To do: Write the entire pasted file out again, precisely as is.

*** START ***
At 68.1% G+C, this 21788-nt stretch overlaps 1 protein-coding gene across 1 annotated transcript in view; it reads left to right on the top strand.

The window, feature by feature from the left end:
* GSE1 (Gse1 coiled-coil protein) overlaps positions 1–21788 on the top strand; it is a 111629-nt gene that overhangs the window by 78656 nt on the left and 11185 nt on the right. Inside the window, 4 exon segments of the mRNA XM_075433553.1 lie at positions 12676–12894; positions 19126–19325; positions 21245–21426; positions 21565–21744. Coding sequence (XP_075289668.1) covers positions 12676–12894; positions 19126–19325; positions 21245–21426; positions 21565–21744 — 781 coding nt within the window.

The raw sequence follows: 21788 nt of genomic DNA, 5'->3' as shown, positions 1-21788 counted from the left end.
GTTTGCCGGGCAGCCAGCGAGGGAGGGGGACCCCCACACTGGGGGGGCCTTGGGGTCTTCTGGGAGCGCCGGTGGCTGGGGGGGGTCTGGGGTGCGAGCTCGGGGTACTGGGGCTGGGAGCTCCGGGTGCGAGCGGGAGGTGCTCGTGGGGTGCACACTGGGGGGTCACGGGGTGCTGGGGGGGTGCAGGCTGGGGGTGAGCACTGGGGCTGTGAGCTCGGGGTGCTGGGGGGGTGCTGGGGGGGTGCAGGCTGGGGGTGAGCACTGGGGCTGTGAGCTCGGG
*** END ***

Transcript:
At 68.1% G+C, this 21788-nt stretch overlaps 1 protein-coding gene across 1 annotated transcript in view; it reads left to right on the top strand.

The window, feature by feature from the left end:
* GSE1 (Gse1 coiled-coil protein) overlaps positions 1–21788 on the top strand; it is a 111629-nt gene that overhangs the window by 78656 nt on the left and 11185 nt on the right. Inside the window, 4 exon segments of the mRNA XM_075433553.1 lie at positions 12676–12894; positions 19126–19325; positions 21245–21426; positions 21565–21744. Coding sequence (XP_075289668.1) covers positions 12676–12894; positions 19126–19325; positions 21245–21426; positions 21565–21744 — 781 coding nt within the window.

The raw sequence follows: 21788 nt of genomic DNA, 5'->3' as shown, positions 1-21788 counted from the left end.
GTTTGCCGGGCAGCCAGCGAGGGAGGGGGACCCCCACACTGGGGGGGCCTTGGGGTCTTCTGGGAGCGCCGGTGGCTGGGGGGGGTCTGGGGTGCGAGCTCGGGGTACTGGGGCTGGGAGCTCCGGGTGCGAGCGGGAGGTGCTCGTGGGGTGCACACTGGGGGGTCACGGGGTGCTGGGGGGGTGCAGGCTGGGGGTGAGCACTGGGGCTGTGAGCTCGGGGTGCTGGGGGGGTGCTGGGGGGGTGCAGGCTGGGGGTGAGCACTGGGGCTGTGAGCTCGGG